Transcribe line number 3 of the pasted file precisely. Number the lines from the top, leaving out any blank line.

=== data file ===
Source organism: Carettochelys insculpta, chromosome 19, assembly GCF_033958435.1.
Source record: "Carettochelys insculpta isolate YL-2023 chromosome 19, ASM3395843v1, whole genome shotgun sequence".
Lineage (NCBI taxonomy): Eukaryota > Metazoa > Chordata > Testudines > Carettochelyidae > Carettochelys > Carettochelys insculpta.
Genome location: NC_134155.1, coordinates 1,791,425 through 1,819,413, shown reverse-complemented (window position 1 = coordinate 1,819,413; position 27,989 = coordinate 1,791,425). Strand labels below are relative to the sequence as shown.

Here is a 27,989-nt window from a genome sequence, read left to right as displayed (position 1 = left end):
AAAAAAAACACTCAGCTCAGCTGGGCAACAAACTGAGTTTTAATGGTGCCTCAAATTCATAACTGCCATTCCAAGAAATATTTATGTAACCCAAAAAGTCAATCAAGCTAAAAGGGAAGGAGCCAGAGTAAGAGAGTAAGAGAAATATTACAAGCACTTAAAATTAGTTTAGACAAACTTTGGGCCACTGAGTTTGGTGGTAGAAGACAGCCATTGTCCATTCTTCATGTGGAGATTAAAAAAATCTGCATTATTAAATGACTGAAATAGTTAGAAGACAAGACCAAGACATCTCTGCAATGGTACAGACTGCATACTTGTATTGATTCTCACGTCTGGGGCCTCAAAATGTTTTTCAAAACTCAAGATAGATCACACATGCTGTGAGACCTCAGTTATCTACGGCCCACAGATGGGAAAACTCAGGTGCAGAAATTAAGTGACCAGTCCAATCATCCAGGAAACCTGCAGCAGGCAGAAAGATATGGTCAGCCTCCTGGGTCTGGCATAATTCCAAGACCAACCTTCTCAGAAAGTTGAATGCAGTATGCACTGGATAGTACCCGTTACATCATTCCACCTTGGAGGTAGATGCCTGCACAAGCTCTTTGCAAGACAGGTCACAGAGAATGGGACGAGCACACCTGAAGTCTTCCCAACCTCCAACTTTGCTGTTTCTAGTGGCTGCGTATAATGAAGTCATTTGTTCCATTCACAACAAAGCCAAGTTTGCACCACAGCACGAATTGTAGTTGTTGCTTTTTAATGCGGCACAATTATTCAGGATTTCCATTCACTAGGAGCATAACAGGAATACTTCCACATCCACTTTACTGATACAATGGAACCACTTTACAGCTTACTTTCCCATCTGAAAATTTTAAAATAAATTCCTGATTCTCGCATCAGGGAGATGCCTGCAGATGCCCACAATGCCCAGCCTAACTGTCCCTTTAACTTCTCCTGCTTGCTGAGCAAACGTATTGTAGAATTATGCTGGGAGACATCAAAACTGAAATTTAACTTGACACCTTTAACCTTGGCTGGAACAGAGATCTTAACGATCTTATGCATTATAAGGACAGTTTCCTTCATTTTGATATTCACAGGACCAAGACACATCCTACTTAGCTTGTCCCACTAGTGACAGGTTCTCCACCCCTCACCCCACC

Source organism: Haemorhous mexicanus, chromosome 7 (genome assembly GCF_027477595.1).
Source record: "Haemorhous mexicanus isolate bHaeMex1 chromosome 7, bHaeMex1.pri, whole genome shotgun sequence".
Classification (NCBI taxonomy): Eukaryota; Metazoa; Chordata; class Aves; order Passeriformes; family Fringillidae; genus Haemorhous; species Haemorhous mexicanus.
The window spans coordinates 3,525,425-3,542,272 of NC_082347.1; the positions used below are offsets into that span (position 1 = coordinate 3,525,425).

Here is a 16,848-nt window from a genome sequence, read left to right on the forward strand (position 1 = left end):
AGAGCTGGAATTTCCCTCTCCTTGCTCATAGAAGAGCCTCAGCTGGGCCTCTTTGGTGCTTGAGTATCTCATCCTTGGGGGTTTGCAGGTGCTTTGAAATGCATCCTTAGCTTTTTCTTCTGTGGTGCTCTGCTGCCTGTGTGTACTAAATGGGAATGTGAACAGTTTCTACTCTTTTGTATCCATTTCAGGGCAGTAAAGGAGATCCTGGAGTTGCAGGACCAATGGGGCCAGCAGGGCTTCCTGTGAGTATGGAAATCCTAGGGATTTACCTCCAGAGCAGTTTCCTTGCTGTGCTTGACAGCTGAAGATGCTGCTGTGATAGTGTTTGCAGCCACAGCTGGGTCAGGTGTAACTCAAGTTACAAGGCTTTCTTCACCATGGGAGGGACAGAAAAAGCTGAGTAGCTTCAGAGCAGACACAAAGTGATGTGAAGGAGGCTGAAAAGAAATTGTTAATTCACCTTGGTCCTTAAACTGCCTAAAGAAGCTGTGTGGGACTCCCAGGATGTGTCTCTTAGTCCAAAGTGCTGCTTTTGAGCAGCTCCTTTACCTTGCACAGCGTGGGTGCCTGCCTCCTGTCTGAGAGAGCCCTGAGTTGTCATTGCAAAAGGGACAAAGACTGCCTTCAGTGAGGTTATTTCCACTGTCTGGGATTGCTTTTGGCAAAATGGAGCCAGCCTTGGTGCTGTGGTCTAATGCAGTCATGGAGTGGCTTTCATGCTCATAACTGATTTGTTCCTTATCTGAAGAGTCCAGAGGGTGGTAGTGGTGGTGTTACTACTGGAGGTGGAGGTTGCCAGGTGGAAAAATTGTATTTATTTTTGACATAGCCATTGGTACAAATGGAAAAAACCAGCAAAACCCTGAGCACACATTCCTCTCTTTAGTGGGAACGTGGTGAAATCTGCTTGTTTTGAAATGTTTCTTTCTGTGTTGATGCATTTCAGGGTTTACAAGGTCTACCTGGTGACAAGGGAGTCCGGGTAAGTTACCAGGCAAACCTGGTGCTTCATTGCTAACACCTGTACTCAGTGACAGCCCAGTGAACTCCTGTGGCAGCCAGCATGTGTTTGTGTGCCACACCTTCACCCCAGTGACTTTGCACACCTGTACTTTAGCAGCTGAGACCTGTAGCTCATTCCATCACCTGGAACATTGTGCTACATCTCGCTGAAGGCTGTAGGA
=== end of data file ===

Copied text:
Lineage (NCBI taxonomy): Eukaryota > Metazoa > Chordata > Testudines > Carettochelyidae > Carettochelys > Carettochelys insculpta.